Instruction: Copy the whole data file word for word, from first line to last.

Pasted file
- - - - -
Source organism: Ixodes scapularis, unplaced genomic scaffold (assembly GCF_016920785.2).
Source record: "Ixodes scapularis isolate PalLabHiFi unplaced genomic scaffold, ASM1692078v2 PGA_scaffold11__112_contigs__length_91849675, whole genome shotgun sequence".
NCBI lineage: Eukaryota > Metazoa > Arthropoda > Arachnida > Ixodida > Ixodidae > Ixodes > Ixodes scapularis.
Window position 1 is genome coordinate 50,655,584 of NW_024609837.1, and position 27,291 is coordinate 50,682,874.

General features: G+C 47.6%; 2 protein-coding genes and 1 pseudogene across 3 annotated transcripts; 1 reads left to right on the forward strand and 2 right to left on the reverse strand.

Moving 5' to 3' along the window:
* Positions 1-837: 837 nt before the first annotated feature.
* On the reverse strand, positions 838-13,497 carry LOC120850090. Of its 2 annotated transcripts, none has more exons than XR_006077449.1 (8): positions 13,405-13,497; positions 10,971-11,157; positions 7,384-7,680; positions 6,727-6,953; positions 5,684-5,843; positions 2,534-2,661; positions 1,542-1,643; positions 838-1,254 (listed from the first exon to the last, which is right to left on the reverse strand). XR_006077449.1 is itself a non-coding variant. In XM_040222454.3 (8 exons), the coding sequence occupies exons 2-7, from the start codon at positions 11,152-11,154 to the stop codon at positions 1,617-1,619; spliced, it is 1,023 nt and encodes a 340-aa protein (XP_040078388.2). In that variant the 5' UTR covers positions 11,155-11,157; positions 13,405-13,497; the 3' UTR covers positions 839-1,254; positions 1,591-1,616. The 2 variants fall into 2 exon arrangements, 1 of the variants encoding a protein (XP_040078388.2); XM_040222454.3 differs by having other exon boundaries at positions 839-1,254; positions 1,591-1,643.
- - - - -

Source organism: Ixodes scapularis, unplaced genomic scaffold (assembly GCF_016920785.2).
Source record: "Ixodes scapularis isolate PalLabHiFi unplaced genomic scaffold, ASM1692078v2 PGA_scaffold11__112_contigs__length_91849675, whole genome shotgun sequence".
NCBI lineage: Eukaryota > Metazoa > Arthropoda > Arachnida > Ixodida > Ixodidae > Ixodes > Ixodes scapularis.
Window position 1 is genome coordinate 50,655,584 of NW_024609837.1, and position 27,291 is coordinate 50,682,874.

General features: G+C 47.6%; 2 protein-coding genes and 1 pseudogene across 3 annotated transcripts; 1 reads left to right on the forward strand and 2 right to left on the reverse strand.

Moving 5' to 3' along the window:
* Positions 1-837: 837 nt before the first annotated feature.
* On the reverse strand, positions 838-13,497 carry LOC120850090. Of its 2 annotated transcripts, none has more exons than XR_006077449.1 (8): positions 13,405-13,497; positions 10,971-11,157; positions 7,384-7,680; positions 6,727-6,953; positions 5,684-5,843; positions 2,534-2,661; positions 1,542-1,643; positions 838-1,254 (listed from the first exon to the last, which is right to left on the reverse strand). XR_006077449.1 is itself a non-coding variant. In XM_040222454.3 (8 exons), the coding sequence occupies exons 2-7, from the start codon at positions 11,152-11,154 to the stop codon at positions 1,617-1,619; spliced, it is 1,023 nt and encodes a 340-aa protein (XP_040078388.2). In that variant the 5' UTR covers positions 11,155-11,157; positions 13,405-13,497; the 3' UTR covers positions 839-1,254; positions 1,591-1,616. The 2 variants fall into 2 exon arrangements, 1 of the variants encoding a protein (XP_040078388.2); XM_040222454.3 differs by having other exon boundaries at positions 839-1,254; positions 1,591-1,643.